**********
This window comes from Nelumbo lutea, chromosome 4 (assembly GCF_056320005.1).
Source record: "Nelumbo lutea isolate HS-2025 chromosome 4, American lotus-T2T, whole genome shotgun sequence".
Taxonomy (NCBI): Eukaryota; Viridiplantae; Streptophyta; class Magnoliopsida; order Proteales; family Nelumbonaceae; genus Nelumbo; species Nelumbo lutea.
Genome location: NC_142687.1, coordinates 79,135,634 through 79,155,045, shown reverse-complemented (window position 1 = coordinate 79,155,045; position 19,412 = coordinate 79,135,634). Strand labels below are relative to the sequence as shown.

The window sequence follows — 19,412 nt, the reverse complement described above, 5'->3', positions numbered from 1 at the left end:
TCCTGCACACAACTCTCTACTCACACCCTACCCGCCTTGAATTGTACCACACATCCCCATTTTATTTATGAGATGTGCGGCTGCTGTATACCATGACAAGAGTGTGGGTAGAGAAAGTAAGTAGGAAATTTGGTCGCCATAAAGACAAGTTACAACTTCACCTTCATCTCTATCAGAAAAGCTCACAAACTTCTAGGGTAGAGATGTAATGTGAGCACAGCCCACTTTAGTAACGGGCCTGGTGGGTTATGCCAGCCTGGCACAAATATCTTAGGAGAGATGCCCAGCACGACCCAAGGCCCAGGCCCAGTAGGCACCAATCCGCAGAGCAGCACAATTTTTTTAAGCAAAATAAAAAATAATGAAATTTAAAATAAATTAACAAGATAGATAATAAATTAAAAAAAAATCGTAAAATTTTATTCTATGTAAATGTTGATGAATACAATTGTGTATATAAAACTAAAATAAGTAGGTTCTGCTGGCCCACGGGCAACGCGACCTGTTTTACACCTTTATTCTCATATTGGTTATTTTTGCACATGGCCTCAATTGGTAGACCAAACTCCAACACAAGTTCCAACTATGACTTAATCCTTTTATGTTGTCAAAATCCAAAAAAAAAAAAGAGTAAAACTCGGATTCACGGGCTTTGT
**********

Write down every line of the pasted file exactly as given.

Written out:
This window comes from Nelumbo lutea, chromosome 4 (assembly GCF_056320005.1).
Source record: "Nelumbo lutea isolate HS-2025 chromosome 4, American lotus-T2T, whole genome shotgun sequence".
Taxonomy (NCBI): Eukaryota; Viridiplantae; Streptophyta; class Magnoliopsida; order Proteales; family Nelumbonaceae; genus Nelumbo; species Nelumbo lutea.
Genome location: NC_142687.1, coordinates 79,135,634 through 79,155,045, shown reverse-complemented (window position 1 = coordinate 79,155,045; position 19,412 = coordinate 79,135,634). Strand labels below are relative to the sequence as shown.

The window sequence follows — 19,412 nt, the reverse complement described above, 5'->3', positions numbered from 1 at the left end:
TCCTGCACACAACTCTCTACTCACACCCTACCCGCCTTGAATTGTACCACACATCCCCATTTTATTTATGAGATGTGCGGCTGCTGTATACCATGACAAGAGTGTGGGTAGAGAAAGTAAGTAGGAAATTTGGTCGCCATAAAGACAAGTTACAACTTCACCTTCATCTCTATCAGAAAAGCTCACAAACTTCTAGGGTAGAGATGTAATGTGAGCACAGCCCACTTTAGTAACGGGCCTGGTGGGTTATGCCAGCCTGGCACAAATATCTTAGGAGAGATGCCCAGCACGACCCAAGGCCCAGGCCCAGTAGGCACCAATCCGCAGAGCAGCACAATTTTTTTAAGCAAAATAAAAAATAATGAAATTTAAAATAAATTAACAAGATAGATAATAAATTAAAAAAAAATCGTAAAATTTTATTCTATGTAAATGTTGATGAATACAATTGTGTATATAAAACTAAAATAAGTAGGTTCTGCTGGCCCACGGGCAACGCGACCTGTTTTACACCTTTATTCTCATATTGGTTATTTTTGCACATGGCCTCAATTGGTAGACCAAACTCCAACACAAGTTCCAACTATGACTTAATCCTTTTATGTTGTCAAAATCCAAAAAAAAAAAAGAGTAAAACTCGGATTCACGGGCTTTGT